These last few weeks in the lab have been both really exciting and challenging. After completing the first main step of the transformation, inserting a galactose sequence into the virus DNA, we began attempting the second phase. The process is very similar but has a much lower efficiency rate, so we had to be very precise in our technique. We prepared the sample and repeated the transformation procedure, this time, seeking to replace the galactose sequence with a DHFR sequence. Having already performed the procedure twice, we were a little more comfortable with the equipment; the process went a lot smoother. Unfortunately, we missed an important step in the protocol, and recovered our samples for only an hour (as we did in the first step) not for four hours as it was necessary, here. We decided to continue with the process - with the hope that even though the samples did not recover for the desired amount – maybe, we would get lucky and get a colony from transformed bacteria. However, after growing the samples on plates and sequencing the DNA, we determined that the colonies did not contain the desired sequences. A few days later, we repeated the entire procedure; this time, we had no major mistakes. Although after sequencing the DNA we discovered that not only was there no DHFR - and we noticed that the GalK had been removed by the negative selection from the plates - our viruses were back to how we started.
This was a little discouraging but our mentor ensured us that this was completely normal and that it usually takes a few tries. Thus, we began the process again. This time, we got some growth on our control plates, so we were not so optimistic. However, we continued with the DNA purification. The gel results came out very unclear, but we weren’t sure what the problem was. We tried many different things to figure out what the problem was by using different ladders, agarose percentages, and voltages. After 5 rounds on the Gel, we were able to get clear bands, and much to our surprise, they looked very promising. We sent the DNA to sequencing; they confirmed that the transformation was successful! Our mentor told us that he was very proud and that many professional researchers give up on this process because the procedure is so long. This was extremely gratifying and exciting that our work could be used in future experiments.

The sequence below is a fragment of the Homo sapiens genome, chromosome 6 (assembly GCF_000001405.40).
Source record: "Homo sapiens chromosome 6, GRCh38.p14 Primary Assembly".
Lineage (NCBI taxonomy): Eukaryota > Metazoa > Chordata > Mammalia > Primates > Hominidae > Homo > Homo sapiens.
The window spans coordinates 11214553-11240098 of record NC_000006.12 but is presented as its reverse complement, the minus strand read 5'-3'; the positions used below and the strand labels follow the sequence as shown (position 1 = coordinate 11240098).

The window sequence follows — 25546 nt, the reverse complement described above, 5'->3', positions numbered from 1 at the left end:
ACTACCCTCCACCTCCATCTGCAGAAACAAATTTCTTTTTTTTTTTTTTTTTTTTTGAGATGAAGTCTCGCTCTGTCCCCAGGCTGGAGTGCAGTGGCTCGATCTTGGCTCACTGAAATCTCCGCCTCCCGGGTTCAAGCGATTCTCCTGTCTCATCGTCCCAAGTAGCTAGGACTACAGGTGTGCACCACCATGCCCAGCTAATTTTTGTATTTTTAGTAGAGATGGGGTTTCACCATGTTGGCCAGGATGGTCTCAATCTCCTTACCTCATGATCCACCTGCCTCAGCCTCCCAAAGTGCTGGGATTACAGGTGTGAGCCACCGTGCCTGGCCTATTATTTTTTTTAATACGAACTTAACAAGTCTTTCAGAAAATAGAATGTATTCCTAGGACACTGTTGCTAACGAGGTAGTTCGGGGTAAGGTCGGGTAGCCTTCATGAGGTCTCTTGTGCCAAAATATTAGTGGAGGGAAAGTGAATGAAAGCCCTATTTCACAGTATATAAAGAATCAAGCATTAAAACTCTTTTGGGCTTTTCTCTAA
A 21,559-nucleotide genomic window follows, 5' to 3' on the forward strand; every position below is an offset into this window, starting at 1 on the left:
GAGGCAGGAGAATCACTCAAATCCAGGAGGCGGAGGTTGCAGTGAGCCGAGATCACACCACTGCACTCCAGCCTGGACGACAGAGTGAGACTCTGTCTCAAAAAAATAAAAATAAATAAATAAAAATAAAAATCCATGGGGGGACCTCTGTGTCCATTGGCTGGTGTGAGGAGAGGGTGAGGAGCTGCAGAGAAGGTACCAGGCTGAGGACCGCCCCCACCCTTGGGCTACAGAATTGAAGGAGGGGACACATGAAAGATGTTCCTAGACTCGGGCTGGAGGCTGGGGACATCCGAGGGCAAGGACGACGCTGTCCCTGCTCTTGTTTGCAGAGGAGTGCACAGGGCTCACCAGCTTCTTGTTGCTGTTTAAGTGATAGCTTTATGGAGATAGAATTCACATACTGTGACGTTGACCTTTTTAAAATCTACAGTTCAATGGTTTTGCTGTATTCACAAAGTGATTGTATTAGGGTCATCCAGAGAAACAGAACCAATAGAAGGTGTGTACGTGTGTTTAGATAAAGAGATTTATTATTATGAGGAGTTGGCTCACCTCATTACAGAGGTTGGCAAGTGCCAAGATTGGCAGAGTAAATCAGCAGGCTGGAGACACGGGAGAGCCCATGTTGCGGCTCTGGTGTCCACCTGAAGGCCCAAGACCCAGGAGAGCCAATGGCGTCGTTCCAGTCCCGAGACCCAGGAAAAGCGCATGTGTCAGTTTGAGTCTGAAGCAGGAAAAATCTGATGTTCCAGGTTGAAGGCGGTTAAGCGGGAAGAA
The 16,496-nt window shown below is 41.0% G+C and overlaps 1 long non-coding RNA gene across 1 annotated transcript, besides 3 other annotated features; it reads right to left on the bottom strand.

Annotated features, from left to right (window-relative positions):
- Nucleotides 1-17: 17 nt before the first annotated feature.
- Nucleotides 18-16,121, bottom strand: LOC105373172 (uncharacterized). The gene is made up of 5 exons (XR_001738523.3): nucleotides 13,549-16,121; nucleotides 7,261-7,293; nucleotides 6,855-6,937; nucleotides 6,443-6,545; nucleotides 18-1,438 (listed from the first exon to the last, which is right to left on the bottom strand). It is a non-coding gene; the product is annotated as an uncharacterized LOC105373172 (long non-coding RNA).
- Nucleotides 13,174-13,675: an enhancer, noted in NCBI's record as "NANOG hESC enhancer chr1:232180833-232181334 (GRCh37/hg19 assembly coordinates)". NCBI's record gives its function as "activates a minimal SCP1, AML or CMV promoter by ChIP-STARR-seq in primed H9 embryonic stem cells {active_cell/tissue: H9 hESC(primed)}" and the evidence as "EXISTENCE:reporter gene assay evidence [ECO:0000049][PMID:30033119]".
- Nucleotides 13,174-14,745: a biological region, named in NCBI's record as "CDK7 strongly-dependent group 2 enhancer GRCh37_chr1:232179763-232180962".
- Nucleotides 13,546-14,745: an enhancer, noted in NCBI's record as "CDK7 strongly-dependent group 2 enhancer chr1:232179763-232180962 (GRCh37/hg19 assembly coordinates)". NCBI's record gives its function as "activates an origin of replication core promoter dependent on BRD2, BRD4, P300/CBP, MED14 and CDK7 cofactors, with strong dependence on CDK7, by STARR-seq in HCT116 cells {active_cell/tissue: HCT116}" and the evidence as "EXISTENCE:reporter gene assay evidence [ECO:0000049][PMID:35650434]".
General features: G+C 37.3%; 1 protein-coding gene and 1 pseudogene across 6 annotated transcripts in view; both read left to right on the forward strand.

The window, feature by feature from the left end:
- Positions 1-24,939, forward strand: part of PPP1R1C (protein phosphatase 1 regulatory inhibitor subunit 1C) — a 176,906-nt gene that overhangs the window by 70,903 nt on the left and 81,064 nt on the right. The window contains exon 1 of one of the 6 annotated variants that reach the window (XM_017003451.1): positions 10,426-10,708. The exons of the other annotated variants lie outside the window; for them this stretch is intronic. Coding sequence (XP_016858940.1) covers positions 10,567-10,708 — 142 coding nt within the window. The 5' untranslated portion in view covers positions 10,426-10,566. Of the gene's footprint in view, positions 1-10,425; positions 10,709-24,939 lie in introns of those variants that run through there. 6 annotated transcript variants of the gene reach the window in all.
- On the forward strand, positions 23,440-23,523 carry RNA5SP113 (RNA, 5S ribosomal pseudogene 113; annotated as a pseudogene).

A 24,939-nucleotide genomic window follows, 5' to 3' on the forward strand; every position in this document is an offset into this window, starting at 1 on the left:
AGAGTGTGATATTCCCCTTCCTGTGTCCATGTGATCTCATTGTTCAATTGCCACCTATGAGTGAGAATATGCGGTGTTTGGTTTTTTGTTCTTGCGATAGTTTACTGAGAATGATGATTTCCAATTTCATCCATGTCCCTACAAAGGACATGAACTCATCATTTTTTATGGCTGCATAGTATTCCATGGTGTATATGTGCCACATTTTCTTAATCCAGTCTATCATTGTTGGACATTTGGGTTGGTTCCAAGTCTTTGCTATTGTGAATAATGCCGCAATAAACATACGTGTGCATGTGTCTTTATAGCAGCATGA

Another project we have been helping with is a ligation experiment to create viruses that each expresses a specific guide RNA. To do so, a bacterium is cut with restriction enzymes at specific locations, and then, ligation is done with a pool of guide RNA that, then, attach to the bacteria. This process is done many times until every represented guide RNA is incorporated into at least one bacteria colony, and then, each one is transfected into a virus. I have really enjoyed working on this experiment and hearing about its applications and guiding principles.
Additionally, over the last few weeks, I have been thinking a lot about how science is discovered, presented, and shared. Every Friday, the Gladstone institute hosts a seminar for all the summer interns in the building to discuss relevant topics in science and research. This past Friday, the chief editor of all Gladstone research publications came to talk to us about what makes good scientific writing. Reading scientific journals has always been something I have struggled with because - between the dense language and obscure jargon - I often have a difficult time just figuring out what concept or idea is being explored. During the workshop, we spent time discussing and rewriting sentences from scientific papers, in order to ensure that the text clearly presented the ideas. She emphasized that while there is often pressure to use complicated language and sentence structure in the scientific field; it is often detrimental to clearly convey the research. I found this really interesting and appreciated how her focus was on the best way to present research, so that it can be understood and built off on.